Painting a canvas is one thing. Painting a human canvas something else entirely.
There is much to admire about an artist who can translate their eye for beauty, color and imagery from the easel to the skin. Many tattoo artists have made art from the moment they could pick up a pencil or paintbrush. But then something happens when they get their first tattoo. Bewitched by the process, they take their artistic talent and channel it into a new realm of creativity.
That doesn’t mean they leave their love for visual art behind. Instead, they fill the walls of their tattoo shops and homes with work, often heading to the canvas first thing in the morning or perching there into the night, after sketching out tattoos for their clients the next day. Art is a fixation, and one that never ceases.
Maria Fetterhoff, owner and founder of Glory Badges Tattoo
In Maria Fetterhoff’s world, hands become bird wings and braids morph into snakes.
The tattooist and painter is entranced by the alchemy of transforming one object into another. And if someone were to call her work “creepy pretty?” That oxymoron of a compliment would glow her up.
“I like to pair things that juxtapose each other in nature. Something that would be considered beautiful, like a braid, and something considered dangerous, like a snake,” said the owner and founder of Glory Badges Tattoo. “How do I make it flow together in a way that’s beautiful?”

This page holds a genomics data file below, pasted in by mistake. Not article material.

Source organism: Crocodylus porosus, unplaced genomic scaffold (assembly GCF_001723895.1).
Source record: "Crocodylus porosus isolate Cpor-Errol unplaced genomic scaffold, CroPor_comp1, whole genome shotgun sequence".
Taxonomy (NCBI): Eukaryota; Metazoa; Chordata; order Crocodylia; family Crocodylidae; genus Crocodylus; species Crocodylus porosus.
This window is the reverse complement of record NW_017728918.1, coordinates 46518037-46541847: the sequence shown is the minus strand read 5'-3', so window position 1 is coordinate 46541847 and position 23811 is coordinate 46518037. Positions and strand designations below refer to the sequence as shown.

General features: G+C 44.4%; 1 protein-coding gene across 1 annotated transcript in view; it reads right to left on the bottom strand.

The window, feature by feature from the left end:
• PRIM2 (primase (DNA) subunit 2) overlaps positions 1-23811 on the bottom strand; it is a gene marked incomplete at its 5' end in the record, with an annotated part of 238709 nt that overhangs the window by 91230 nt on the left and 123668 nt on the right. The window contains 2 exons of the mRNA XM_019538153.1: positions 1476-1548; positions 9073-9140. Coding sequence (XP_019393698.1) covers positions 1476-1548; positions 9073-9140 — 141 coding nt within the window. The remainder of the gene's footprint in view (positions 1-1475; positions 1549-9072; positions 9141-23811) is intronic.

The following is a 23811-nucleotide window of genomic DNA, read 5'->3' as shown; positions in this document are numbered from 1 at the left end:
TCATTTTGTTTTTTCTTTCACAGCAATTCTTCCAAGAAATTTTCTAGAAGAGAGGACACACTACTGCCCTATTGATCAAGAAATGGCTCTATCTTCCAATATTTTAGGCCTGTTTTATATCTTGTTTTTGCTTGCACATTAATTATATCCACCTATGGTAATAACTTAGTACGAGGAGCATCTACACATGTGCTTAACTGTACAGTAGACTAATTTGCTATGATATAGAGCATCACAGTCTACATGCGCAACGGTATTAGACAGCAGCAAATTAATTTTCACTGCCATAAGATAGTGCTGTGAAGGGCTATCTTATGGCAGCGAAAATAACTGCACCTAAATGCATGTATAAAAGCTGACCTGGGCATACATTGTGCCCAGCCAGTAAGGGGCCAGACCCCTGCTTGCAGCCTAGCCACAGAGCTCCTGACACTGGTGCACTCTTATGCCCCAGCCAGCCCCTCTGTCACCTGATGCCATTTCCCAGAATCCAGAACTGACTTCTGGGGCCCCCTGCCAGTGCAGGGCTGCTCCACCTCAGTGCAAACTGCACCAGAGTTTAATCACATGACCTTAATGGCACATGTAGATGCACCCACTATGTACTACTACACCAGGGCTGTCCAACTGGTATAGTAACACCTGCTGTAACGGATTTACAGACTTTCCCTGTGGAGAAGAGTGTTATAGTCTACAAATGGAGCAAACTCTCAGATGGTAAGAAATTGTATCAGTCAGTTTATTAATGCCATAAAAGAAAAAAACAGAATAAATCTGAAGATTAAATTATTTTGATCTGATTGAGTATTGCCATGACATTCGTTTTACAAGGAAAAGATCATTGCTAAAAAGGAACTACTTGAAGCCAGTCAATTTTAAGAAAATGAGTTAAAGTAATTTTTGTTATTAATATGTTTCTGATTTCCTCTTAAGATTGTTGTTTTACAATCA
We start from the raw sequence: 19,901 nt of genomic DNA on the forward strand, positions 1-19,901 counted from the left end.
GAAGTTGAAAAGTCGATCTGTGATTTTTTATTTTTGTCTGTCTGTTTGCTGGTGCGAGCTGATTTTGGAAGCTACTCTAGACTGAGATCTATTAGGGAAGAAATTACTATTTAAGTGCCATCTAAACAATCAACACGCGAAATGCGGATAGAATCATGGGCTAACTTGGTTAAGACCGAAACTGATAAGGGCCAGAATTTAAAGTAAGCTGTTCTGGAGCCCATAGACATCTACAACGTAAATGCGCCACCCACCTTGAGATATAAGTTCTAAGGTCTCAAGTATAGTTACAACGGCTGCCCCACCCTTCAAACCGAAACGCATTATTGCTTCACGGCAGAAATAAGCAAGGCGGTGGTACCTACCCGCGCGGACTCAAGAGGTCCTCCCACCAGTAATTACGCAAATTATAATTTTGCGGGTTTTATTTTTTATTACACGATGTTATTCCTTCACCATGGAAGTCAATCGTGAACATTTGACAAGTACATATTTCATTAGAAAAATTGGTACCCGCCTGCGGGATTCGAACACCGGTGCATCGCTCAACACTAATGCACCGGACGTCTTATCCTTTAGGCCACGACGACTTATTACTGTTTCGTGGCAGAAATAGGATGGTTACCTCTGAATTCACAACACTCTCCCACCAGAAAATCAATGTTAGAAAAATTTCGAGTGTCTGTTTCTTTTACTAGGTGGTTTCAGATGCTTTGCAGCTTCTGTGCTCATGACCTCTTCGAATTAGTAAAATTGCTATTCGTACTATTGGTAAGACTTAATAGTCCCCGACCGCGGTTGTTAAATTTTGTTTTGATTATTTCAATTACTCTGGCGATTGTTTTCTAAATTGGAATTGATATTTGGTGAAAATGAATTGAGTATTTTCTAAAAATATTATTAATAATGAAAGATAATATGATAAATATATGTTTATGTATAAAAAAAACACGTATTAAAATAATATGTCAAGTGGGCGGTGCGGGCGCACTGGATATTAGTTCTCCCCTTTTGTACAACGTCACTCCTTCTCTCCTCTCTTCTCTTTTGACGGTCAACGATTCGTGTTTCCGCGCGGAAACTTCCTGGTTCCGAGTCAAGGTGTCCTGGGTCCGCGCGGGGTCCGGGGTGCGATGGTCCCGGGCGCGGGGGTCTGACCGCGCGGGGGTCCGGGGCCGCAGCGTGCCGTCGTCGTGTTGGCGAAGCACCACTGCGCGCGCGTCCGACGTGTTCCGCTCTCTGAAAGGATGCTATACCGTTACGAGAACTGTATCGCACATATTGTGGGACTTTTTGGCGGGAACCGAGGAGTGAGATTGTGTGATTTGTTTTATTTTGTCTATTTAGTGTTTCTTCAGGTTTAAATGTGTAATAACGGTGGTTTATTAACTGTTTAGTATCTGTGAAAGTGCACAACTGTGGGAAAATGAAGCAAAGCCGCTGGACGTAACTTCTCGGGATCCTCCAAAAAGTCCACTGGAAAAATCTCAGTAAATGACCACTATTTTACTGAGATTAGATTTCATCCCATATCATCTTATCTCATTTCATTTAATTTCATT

Standing amid “Molten,” her exhibit at the new Garfield Art Gallery, on the bottom level of the old Garfield School, which is now Community Prep School, her predilections are apparent. As is her love of bold color and bold lines, and her fascination with Byzantine iconography, which stems from being raised Catholic and attending an Eastern Orthodox church in Los Angeles.
The show’s largest piece, “Cursed My Name,” exemplifies Fetterhoff’s obsessions, with its imagery of females with holes in their wombs and hearts and a vulture with a human hand. The genesis of the painting began with the idea of something we take for granted — our names — and the role it plays in our identity. After a divorce, she thought about society’s expectations of her as a woman and mother, and considered the significance of her name, Maria, and how it often brought to mind Mary, the mother of Jesus, an archetype of unreachable perfection.
“The vulture has a human hand, because it’s usually a human that’s trying to take advantage of you,” Fetterhoff said. “It’s willing to live off those parts of you that you’re willing to let die because you’re trying so hard to be a perfect mom, perfect wife, perfect anything.”
From a young age, Fetterhoff assumed she’d grow up to be a fine artist, but at 17, she accompanied a friend to get a tattoo and thought: “I could totally do that. I said, ‘How much would you charge me to teach me how to use that tool?’”
It was the late ’90s, before tattoos were lauded on reality TV shows and glamorized in pop culture. This was the era of the questionable tattoo shop, where mostly men got them and did them. But Fetterhoff wasn’t deterred. She talked her way into an apprenticeship with an old biker guy across the street from a biker bar.
“I had grown up in a gritty place, so it was like getting thrown to the wolves,” she said. “Tattooing was like a magic show. They didn’t want to teach many people behind-the-scenes stuff, because they thought they were creating competition. It was this boys’ club and a secretive club.”